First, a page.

Lawsuit against city heads to court Friday
Defense seeking order for plaintiffs to post $700K surety bond
Round one of the lawsuit concerning the city’s municipal campus is set for this Friday, March 1, and this time, everyone involved will be ready.
The case got off to an inauspicious start last Friday at the Washington County Government Center in Stillwater, where the defendants planned to ask Tenth Judicial District Court Judge John C. Hoffman to require the plaintiffs to post a surety bond in the amount of $700,000.
After waiting 90 minutes to be heard, those assembled left in quick order: the plaintiffs’ paperwork was still processing in the court’s computer system and Judge Hoffman had yet to access it.
He ultimately left it up to the lawyers whether to proceed or reschedule, though he hinted it would be hard to act without studying both arguments.
“This is big-time litigation,” Judge Hoffman said. “…It’s just, to me, not right that one party now knows I don’t have what they gave me.”
The plaintiffs – Lakes Area Business Association, Cameron and Cassandra Piper, and William Anderson – filed their paperwork the previous evening, said their attorney, Fredric “Fritz” Knaak.
“I do feel it’s important the court review the documents we have presented. I don’t want to feel disadvantaged,” said Knaak, noting he regarded his argument as dispositive.
James Thompson, representing the City of Forest Lake and the Forest Lake Economic Development Authority, was amenable to Knaak and agreed to reschedule the hearing.
Thompson did inform Judge Hoffman that the EDA and City Council were set to vote on a contract for a construction manager this Monday and that some expenditures relating to the project were likely.
“Is it the end of the world?” Thompson asked. “No, but it will create some problems.”
The new motion hearing is set with Judge Hoffman at 2:30 p.m. Friday.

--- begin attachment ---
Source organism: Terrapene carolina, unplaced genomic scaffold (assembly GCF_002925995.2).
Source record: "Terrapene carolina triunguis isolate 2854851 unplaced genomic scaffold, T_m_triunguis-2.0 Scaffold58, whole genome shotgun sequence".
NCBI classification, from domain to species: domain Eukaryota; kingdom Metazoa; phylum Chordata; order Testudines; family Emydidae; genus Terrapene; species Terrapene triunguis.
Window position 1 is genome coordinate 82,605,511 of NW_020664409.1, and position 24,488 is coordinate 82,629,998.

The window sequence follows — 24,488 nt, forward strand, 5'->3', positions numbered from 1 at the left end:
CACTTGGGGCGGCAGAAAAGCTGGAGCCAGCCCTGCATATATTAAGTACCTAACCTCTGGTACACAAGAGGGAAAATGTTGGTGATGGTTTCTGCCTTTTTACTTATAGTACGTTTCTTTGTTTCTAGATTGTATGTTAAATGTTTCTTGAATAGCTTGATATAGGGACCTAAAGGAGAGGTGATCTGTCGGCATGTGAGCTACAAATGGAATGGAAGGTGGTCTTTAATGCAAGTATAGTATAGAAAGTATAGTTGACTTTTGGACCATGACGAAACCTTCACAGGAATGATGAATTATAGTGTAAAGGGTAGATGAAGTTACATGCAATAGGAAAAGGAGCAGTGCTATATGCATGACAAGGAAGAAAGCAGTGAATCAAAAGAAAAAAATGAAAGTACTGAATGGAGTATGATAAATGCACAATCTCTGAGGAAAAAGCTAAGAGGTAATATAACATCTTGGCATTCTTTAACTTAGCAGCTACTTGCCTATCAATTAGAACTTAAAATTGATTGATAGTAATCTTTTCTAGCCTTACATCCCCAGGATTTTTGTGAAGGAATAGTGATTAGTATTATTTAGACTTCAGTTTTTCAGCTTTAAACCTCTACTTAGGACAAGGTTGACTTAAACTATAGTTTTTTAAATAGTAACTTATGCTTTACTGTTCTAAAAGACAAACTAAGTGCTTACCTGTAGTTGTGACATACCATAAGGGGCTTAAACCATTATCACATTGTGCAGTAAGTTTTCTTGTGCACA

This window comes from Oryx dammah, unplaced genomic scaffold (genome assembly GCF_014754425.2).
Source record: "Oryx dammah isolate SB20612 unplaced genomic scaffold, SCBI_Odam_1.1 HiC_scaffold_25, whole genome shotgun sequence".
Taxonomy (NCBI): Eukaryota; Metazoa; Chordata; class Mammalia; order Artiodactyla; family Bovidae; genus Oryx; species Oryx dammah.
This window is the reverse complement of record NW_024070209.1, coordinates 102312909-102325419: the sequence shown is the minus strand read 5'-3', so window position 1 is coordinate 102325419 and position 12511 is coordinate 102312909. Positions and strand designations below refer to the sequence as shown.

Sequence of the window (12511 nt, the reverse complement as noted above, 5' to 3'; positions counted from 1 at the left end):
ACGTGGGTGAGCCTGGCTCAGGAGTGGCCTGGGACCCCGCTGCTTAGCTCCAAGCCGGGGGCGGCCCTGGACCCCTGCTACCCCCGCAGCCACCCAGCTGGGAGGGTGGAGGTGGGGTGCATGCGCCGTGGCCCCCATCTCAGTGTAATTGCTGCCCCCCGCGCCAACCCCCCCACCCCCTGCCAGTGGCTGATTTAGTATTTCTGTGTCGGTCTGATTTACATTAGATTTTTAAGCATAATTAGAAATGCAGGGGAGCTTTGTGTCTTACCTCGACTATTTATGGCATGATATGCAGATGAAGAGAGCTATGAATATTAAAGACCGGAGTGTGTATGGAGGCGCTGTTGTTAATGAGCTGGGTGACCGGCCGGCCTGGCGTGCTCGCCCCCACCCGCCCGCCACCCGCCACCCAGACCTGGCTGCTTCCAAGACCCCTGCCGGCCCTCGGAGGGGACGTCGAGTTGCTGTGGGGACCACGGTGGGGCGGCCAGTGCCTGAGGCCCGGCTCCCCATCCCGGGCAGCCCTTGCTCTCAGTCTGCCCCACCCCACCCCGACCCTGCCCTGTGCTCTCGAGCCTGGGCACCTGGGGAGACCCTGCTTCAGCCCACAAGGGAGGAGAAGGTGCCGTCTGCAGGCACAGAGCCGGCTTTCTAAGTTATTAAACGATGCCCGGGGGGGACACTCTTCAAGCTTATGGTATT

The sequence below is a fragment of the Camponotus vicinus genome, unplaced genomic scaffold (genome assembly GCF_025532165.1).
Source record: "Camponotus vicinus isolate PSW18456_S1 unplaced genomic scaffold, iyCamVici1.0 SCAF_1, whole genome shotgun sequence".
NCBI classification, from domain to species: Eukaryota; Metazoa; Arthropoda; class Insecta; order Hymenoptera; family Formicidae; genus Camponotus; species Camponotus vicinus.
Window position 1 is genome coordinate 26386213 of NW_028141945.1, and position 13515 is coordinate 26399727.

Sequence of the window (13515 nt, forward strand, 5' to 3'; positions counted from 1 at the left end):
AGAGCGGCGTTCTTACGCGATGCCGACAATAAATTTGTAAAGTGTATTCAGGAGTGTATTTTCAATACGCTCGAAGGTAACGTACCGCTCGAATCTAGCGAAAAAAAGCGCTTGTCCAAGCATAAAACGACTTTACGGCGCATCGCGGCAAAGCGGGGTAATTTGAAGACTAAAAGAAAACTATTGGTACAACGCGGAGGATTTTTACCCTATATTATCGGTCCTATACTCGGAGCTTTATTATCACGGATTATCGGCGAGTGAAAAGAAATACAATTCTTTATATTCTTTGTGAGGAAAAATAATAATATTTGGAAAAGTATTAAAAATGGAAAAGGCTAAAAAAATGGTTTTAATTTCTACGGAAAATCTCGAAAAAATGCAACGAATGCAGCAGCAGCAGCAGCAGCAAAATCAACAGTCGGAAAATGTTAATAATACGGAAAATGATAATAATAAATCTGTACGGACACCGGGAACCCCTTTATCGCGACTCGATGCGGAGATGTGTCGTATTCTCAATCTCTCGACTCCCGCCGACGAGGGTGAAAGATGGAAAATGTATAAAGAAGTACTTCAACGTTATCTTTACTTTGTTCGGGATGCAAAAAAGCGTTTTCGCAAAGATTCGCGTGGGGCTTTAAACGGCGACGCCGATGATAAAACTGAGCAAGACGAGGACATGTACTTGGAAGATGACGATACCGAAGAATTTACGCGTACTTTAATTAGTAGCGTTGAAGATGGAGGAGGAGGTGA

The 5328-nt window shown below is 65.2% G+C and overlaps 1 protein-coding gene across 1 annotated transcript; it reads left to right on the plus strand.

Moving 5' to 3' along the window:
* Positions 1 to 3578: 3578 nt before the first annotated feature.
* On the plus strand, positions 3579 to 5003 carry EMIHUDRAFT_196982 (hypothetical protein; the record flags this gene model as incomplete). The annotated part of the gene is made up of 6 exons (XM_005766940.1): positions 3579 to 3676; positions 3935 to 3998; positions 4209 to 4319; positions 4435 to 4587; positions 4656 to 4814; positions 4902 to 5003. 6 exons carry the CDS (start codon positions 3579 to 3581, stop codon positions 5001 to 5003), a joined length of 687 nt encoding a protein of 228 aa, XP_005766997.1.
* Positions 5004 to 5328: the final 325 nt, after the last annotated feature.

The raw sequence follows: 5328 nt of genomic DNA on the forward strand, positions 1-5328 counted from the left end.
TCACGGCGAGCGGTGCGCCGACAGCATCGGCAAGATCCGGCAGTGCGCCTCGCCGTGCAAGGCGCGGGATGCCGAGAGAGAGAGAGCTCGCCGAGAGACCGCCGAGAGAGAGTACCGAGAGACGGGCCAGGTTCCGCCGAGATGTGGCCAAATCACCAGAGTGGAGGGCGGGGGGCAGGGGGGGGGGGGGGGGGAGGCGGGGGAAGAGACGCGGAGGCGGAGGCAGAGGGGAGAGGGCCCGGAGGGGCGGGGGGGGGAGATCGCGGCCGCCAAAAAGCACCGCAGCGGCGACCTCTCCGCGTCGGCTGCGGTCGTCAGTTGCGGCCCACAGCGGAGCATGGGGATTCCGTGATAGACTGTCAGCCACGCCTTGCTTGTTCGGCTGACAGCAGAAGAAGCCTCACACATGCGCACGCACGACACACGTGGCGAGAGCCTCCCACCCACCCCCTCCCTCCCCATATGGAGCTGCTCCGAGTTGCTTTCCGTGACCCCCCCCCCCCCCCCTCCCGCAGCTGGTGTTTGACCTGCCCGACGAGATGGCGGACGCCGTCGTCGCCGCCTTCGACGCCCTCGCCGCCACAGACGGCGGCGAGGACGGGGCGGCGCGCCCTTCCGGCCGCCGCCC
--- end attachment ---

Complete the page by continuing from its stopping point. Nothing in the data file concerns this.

The defense’s motion for last week’s hearing states that the bond is being sought as security for any potential loss or damage to the public agencies or taxpayers as a condition of proceeding in the case.
Between escalated construction costs and related expenses for aspects such as cost engineering and material delivery, the defense argues the lawsuit has the potential to cost taxpayers in excess of $700,000. The motion asked the court to order the bond to be posted in seven days or, if unpaid at that time, dismiss the case with prejudice.
“In summary, the pendency of this lawsuit is going to have a significant disruptive effect on the timetable for the project and could cause significant financial damages to the City and EDA,” Thompson wrote in support of the motion. “Because of the uncertainty created by the lawsuit, the city administrator has recommended to the City Council and EDA not to proceed with either site preparation or construction of the facility until a final outcome is reached in the case.”
The defense seeks the surety bond pursuant to state statutes 469.044 and 562.02, and cited several cases involving public bodies where surety bonds were affirmed by Minnesota courts.
In the plaintiffs’ memorandum opposing the motion filed last week, Knaak argues that there is no legal basis for the surety bond, and that the defendants failed to establish potential damages beyond the realm of speculation.
“There is no present danger that any current opportunity will be lost if the project is delayed pending trial,” Knaak wrote. “The City of Forest Lake already has a City Hall. No developer has been selected. The Northland Mall isn’t going anywhere.”
Piper this week responded individually to the city’s motion.
“As is typical in this type of litigation, the city has chosen the low road of procedural maneuvering and blockades rather than allowing the courts to hear the case on its merits,” he wrote in an e-mail. “Sadly, it appears that the city would rather spend our tax dollars discouraging civic participation than allow us to vote on a project they assert we elected them to construct.”